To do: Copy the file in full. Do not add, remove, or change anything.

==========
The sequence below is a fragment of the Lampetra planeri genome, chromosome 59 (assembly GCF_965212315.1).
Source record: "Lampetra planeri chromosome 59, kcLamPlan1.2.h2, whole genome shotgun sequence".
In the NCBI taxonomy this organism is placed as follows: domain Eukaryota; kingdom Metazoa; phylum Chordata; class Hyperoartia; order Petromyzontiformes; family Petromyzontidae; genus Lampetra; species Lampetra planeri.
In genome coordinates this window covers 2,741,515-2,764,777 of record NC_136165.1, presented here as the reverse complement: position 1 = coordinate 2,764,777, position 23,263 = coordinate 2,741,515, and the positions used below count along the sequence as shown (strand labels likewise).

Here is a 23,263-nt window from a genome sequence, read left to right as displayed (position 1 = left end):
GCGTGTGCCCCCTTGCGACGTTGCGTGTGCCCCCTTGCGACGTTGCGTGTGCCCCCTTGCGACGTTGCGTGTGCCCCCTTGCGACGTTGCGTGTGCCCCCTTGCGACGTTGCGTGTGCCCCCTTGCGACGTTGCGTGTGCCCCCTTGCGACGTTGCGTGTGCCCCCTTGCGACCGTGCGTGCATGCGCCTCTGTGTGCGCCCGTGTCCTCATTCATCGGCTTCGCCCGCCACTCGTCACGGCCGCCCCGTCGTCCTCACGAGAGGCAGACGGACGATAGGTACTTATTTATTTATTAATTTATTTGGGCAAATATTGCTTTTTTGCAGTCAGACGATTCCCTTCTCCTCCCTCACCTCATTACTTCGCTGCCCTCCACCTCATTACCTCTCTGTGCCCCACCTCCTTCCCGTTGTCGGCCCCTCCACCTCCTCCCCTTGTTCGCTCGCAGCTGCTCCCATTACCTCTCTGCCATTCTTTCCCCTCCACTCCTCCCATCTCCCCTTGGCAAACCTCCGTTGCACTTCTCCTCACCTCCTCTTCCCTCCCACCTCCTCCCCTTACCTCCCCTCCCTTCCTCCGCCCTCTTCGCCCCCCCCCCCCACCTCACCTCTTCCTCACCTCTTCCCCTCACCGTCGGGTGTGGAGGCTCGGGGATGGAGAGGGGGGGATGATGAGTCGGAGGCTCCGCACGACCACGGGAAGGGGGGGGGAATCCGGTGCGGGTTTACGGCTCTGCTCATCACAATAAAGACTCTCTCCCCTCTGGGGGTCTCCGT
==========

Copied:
The sequence below is a fragment of the Lampetra planeri genome, chromosome 59 (assembly GCF_965212315.1).
Source record: "Lampetra planeri chromosome 59, kcLamPlan1.2.h2, whole genome shotgun sequence".
In the NCBI taxonomy this organism is placed as follows: domain Eukaryota; kingdom Metazoa; phylum Chordata; class Hyperoartia; order Petromyzontiformes; family Petromyzontidae; genus Lampetra; species Lampetra planeri.
In genome coordinates this window covers 2,741,515-2,764,777 of record NC_136165.1, presented here as the reverse complement: position 1 = coordinate 2,764,777, position 23,263 = coordinate 2,741,515, and the positions used below count along the sequence as shown (strand labels likewise).

Here is a 23,263-nt window from a genome sequence, read left to right as displayed (position 1 = left end):
GCGTGTGCCCCCTTGCGACGTTGCGTGTGCCCCCTTGCGACGTTGCGTGTGCCCCCTTGCGACGTTGCGTGTGCCCCCTTGCGACGTTGCGTGTGCCCCCTTGCGACGTTGCGTGTGCCCCCTTGCGACGTTGCGTGTGCCCCCTTGCGACGTTGCGTGTGCCCCCTTGCGACCGTGCGTGCATGCGCCTCTGTGTGCGCCCGTGTCCTCATTCATCGGCTTCGCCCGCCACTCGTCACGGCCGCCCCGTCGTCCTCACGAGAGGCAGACGGACGATAGGTACTTATTTATTTATTAATTTATTTGGGCAAATATTGCTTTTTTGCAGTCAGACGATTCCCTTCTCCTCCCTCACCTCATTACTTCGCTGCCCTCCACCTCATTACCTCTCTGTGCCCCACCTCCTTCCCGTTGTCGGCCCCTCCACCTCCTCCCCTTGTTCGCTCGCAGCTGCTCCCATTACCTCTCTGCCATTCTTTCCCCTCCACTCCTCCCATCTCCCCTTGGCAAACCTCCGTTGCACTTCTCCTCACCTCCTCTTCCCTCCCACCTCCTCCCCTTACCTCCCCTCCCTTCCTCCGCCCTCTTCGCCCCCCCCCCCCACCTCACCTCTTCCTCACCTCTTCCCCTCACCGTCGGGTGTGGAGGCTCGGGGATGGAGAGGGGGGGATGATGAGTCGGAGGCTCCGCACGACCACGGGAAGGGGGGGGGAATCCGGTGCGGGTTTACGGCTCTGCTCATCACAATAAAGACTCTCTCCCCTCTGGGGGTCTCCGT